He initially thought this might be a minor, one-off project. He was wrong. Last month his project team published its second report on post-crisis penalties, which showed that by late 2013 the top 10 banks had paid an astonishing £100bn in fines since 2008, for misbehaviour such as money laundering, rate-rigging, sanctions-busting and mis-selling subprime mortgages and bonds during the credit bubble. Bank of America headed this league of shame: it had paid £39bn by the end of 2013 for its transgressions.
When the 2014 data are compiled, the total penalties will probably have risen towards £200bn. Just last week Bank of America announced yet another settlement with regulators over the subprime scandals, worth $16.9bn. JPMorgan and Citi respectively have recently settled with different US government bodies for mortgage transgressions to the tune of $13bn and $7bn.
Yves here. Keep in mind that these settlement figures are inflated, since they use the headline value, and fail to back out the non-cash portions (which are generally worth little, or in some cases are rewarding banks for costs imposed on third parties) as well as tax breaks.
In an amusing bit of synchronicity, earlier this week Georgetown Law professor Adam Levitin also looked at mortgage settlements alone and came up with figures similar to the ones that have McCormick running to the banks’ defense. But Levitin deems the totals to be paltry:
There’s actually been quite a lot of settlements covering a fair amount of money. (Not all of it is real money, of course, but the notionals add up).
By my counting, there have been some $94.6 billion in settlements announced or proposed to date dealing with mortgages and MBS….In other words, what I’m trying to cover are settlements for fraud and breach of contract against investors/insurers of MBS and buyers of mortgages.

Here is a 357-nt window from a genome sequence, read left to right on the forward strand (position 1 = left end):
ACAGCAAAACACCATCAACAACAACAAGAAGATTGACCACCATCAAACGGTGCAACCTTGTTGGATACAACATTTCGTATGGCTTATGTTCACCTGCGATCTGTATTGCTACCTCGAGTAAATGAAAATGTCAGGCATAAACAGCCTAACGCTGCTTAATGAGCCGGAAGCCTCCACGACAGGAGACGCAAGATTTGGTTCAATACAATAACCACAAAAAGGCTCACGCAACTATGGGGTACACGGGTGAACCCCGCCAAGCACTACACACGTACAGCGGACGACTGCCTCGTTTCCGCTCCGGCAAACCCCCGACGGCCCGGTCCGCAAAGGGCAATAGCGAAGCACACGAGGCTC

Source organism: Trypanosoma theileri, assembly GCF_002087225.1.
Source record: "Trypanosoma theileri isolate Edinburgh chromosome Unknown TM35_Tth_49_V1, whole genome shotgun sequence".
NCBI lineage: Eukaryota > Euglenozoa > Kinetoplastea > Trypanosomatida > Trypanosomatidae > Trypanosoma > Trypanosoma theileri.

Settlements aren’t the same as litigation wins, and I don’t know the strength of the parties’ positions in detail in many of these cases, but $94.6 billion strikes me as rather low for a total settlement figure.
And that is the issue that Tett tries to finesse. The comparison that she and McCormick make on behalf of the banks is presumably relative to their ability to pay, when the proper benchmark is whether the punishment is adequate given the harm done.
In fact, despite McCormick’s and the banks’ cavilling, investors understand fully that these supposedly tough settlements continue to be screaming bargains. When virtually every recent settlement has been announced, the bank in question’s stock price has risen, including the supposedly big and nasty $16.6 billion latest Bank of America settlement (which par for the course was only $9 billion in real money). The Charlotte bank’s stock traded up 4% after that deal was made public. So if investors are pleased with these pacts, what’s the beef?
The complaint, in so many words, is that these sanctions are capricious. Tett again:
“The numbers are getting bigger and bigger,” observes Prof McCormick, who has been so startled by this trend that last month he decided to turn his penalty-tracking pilot project into a full-blown, independent centre. A former leading European regulator says: “What is happening now is astonishing. If you had asked regulators a few years ago to predict how big the post-crisis penalties might be, our predictions would have been wrong – by digits.”
Now the article does list some abuses, such as the Libor scandal, that were exposed after the crisis. That goes double for chain of title abuses, which suddenly exploded into media and therefore regulators’ attention in the fall of 2010. That means the reason that the penalties have kept clocking up is that, in the absence of having performed large scale systematic investigations in the wake of the crisis, regulators are dealing with abuses that came to their attention after the “rescue the banks at all costs” phase. Those violations are just too visible for the officialdom to give the banks a free pass, particularly since the public is correctly resentful that no one suffered much if at all for crisis-related abuses.
So the banks’ unhappiness seems to result from the fact that having been bailed twice by the authorities (once in the crisis proper, a second time via the “get of out jail almost free” of the Federal/state mortgage settlements of 2012), the financiers thought they were home free. They are now offended that they are being made to ante up for some crisis misconduct as well as additional misdeeds. Yet Tett tries to depict the regulators as still dealing with rabbit of 2008 bad deeds that are still moving through the banking anaconda, when a look at JP Morgan’s rap sheet shows a panoply of violations, only some of which relate to the crisis (as in resulting from pre-crisis mortgage lending or related mortgage backed securities and CDOs):